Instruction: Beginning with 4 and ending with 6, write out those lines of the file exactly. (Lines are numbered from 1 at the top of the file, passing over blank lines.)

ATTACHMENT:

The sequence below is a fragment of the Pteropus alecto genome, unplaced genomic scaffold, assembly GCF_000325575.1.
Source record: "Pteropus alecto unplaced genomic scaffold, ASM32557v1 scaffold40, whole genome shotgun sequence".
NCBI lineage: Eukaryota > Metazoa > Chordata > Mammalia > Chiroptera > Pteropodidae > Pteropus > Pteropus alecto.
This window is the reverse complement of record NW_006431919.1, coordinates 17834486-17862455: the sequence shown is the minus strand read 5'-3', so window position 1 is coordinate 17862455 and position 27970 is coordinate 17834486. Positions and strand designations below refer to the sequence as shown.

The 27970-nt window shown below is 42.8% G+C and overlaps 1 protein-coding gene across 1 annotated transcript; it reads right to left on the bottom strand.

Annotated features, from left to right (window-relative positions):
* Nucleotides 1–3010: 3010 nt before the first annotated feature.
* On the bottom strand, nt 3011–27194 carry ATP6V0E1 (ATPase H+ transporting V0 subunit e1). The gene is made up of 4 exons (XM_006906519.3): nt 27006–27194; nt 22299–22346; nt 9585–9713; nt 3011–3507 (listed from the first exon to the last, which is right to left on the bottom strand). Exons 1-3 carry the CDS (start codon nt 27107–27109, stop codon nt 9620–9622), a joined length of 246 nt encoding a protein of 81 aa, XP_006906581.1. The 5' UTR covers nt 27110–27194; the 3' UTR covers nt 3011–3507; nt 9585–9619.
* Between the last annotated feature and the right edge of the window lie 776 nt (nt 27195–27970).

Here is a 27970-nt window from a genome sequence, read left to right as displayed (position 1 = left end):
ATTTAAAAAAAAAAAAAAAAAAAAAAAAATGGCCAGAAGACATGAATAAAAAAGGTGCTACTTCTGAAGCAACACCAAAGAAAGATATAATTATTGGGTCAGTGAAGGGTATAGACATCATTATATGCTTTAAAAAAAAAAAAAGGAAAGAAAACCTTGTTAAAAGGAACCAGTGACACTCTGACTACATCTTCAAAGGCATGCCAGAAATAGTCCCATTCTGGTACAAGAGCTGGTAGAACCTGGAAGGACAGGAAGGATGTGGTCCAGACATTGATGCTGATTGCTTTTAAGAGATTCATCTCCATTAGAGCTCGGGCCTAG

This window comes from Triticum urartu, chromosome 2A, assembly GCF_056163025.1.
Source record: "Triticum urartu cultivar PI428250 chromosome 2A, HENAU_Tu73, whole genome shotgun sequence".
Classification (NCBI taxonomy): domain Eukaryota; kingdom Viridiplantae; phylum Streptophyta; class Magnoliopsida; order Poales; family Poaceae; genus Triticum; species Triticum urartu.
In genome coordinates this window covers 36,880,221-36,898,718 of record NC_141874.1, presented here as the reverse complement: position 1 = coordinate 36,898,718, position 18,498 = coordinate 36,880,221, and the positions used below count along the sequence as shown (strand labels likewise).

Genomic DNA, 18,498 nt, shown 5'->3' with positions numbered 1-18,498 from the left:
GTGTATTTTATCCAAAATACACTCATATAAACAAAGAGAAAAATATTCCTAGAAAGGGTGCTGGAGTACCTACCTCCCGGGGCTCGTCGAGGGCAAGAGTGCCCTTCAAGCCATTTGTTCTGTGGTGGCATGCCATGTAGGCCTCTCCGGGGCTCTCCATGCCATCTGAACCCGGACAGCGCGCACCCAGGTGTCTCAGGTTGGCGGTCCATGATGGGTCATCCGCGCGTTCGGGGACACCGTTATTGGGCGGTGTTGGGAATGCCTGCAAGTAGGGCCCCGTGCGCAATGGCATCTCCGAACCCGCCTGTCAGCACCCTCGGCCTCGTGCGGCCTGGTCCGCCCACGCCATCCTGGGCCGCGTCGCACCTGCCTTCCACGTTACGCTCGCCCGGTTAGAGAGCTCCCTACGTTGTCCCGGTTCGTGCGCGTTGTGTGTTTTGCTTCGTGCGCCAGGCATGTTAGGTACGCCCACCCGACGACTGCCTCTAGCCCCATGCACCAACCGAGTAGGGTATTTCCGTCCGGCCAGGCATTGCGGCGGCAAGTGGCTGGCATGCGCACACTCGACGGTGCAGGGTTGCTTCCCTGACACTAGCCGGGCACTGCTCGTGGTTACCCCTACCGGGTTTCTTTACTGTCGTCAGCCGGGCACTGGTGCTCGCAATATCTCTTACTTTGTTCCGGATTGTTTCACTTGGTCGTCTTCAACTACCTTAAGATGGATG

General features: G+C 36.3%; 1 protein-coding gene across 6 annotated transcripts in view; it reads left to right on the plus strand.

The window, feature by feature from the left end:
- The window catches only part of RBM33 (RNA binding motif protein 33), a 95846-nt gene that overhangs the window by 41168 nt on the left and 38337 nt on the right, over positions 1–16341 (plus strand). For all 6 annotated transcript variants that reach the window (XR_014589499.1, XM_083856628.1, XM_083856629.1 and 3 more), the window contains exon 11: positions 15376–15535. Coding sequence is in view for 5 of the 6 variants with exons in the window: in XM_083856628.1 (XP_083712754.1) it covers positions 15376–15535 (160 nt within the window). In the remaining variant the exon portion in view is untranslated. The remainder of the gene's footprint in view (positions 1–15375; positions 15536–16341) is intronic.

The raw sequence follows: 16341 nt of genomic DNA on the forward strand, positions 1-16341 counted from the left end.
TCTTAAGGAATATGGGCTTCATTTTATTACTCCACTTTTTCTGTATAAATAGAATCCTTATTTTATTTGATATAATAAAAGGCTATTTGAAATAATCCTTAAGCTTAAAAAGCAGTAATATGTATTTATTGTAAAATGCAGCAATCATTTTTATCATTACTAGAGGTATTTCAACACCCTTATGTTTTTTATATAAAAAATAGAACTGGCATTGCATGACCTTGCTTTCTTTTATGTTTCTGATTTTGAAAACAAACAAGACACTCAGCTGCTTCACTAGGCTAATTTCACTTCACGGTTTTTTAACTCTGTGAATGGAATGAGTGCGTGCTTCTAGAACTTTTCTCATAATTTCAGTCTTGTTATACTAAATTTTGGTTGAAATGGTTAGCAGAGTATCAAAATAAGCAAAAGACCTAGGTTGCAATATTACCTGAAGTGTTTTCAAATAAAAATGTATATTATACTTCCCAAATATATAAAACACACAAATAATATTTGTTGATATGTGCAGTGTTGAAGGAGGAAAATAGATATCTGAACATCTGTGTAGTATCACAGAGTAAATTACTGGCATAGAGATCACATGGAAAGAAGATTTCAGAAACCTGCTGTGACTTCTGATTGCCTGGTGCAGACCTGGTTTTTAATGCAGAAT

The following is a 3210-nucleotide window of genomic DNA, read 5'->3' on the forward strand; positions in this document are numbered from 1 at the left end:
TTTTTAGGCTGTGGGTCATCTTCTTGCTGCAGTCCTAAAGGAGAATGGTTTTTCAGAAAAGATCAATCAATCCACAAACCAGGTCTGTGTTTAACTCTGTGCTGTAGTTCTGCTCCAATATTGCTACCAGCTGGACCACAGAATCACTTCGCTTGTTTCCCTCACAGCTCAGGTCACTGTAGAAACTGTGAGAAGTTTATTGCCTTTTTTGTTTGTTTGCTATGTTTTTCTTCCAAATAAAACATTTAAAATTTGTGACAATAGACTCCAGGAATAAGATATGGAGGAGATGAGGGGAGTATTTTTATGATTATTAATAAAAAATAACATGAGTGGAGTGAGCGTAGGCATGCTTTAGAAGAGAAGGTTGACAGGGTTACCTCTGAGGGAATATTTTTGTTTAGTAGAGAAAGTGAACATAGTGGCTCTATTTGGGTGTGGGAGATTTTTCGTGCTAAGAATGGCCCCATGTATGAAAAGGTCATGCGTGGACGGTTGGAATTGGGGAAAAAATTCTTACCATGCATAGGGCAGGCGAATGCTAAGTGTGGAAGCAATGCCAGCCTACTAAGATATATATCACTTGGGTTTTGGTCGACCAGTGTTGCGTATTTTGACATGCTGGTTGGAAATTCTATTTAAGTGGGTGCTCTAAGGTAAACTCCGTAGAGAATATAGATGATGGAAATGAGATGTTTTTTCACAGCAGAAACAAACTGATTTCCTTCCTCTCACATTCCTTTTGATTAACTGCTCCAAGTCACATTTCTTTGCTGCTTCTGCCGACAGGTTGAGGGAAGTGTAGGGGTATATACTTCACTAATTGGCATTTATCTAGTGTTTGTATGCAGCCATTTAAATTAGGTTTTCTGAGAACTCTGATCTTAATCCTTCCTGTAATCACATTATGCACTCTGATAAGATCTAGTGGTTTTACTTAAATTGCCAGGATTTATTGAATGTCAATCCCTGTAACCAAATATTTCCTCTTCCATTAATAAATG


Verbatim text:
This window is the reverse complement of record NW_006431919.1, coordinates 17834486-17862455: the sequence shown is the minus strand read 5'-3', so window position 1 is coordinate 17862455 and position 27970 is coordinate 17834486. Positions and strand designations below refer to the sequence as shown.

The 27970-nt window shown below is 42.8% G+C and overlaps 1 protein-coding gene across 1 annotated transcript; it reads right to left on the bottom strand.

Annotated features, from left to right (window-relative positions):